Issue 209, July 11, 2000  
 
 
 

Wanted: Twelve Peers For Bill Gates' Jury

By Stephen M. Lawton

     Court battles like the one Microsoft is waging are spectacular — they give industry pundits like me the opportunity to spout off with techno-legal babble without ever having to sit through the laborious court proceedings or even read the court's transcripts. It's great — we can be experts without any of the distraction of real research.
      But what if we used some of today's technology to make the court case a little more accessible. In fact, there are several steps that could have been taken to make the Microsoft case the social event of the season, not unlike the O.J. case.
      This was driven home to me recently as I prepared to conduct my own socially responsible act: jury duty. Why, for example, did Bill Gates not ask for a jury trial? Of course, this was not a criminal trial — not exactly. But that's not the point. Imagine what luminaries a jury of his peers would include. Naturally, no jury of rich tech moguls would be complete without Oracle's Larry Ellison. And who could possibly leave off billionaire Warren Buffet? Certainly, no one could be more of a peer to Gates than Microsoft co-founder Paul Allen, but would that set up a conflict of interest?
      That sets up an interesting legal argument: Does Gates get a jury of his peers (incredibly rich entrepreneurs from technology and related businesses) or is he forced to have a jury of regular people — those of us who work for a living? You certainly couldn't call the average working Joe or Jane a peer of the richest man in the world, now could you?
      After those first three seats are filled, who would be next? Do we need to start tapping the European and Asian markets to find enough megabillionaires? Should we just pluck a few Silicon Valley-types, even if they don't have $70 billion or so? Where do we start?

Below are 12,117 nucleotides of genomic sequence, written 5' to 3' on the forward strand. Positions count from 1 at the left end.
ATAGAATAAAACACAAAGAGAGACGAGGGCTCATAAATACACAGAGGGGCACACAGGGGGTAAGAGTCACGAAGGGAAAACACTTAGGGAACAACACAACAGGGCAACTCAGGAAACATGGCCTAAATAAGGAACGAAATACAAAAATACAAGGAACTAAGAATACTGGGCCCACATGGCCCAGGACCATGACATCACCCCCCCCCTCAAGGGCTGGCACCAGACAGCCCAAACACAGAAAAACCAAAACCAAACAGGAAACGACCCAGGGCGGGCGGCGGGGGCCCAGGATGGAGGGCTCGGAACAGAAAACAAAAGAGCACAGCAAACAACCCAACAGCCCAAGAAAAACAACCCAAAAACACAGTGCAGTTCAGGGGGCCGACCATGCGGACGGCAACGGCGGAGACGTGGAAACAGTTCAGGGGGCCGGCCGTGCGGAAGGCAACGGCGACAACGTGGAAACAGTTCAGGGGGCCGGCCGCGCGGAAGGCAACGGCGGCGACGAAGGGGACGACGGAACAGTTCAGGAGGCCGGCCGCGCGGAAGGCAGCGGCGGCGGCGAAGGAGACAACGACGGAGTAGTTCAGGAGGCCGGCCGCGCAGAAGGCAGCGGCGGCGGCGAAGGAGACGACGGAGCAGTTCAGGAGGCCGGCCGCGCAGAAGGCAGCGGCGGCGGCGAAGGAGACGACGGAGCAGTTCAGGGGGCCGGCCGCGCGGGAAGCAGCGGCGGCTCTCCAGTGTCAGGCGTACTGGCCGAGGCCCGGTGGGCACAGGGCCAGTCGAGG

Let's assume for a moment that we were able to fill out the jury box, though I doubt we could dig up that many megabillionaires for such a long trial. Would they all want to go to Washington to sit in the box? Surely not.
      Then the question becomes how to actually conduct the trial. The answer: Videoconferencing for the jury box. We already have the technology to record the court's proceedings and distribute them worldwide. Simply set up little cameras on each of the dozen jurors' PCs (plus the alternate billionaires) and feed them into a system at the courthouse. The jurors' faces could be displayed on a dozen monitors strategically situated in the jury box That way, Ellison could be virtually anywhere when rendering his judgment on archenemy Gates.
      What if we were to extend the jury process to include more than just a jury of Gates' peers? The court, to ensure full cooperation of the world at large (also known as: Microsoft's customer base) could allow users to press "G" for guilty and "N" for not guilty. Is this fair? Obviously not, but that doesn't matter. Judge Thomas Penfield Jackson could have abundant video testimonials to determine if indeed that damage existed.
      Ain't technology grand?

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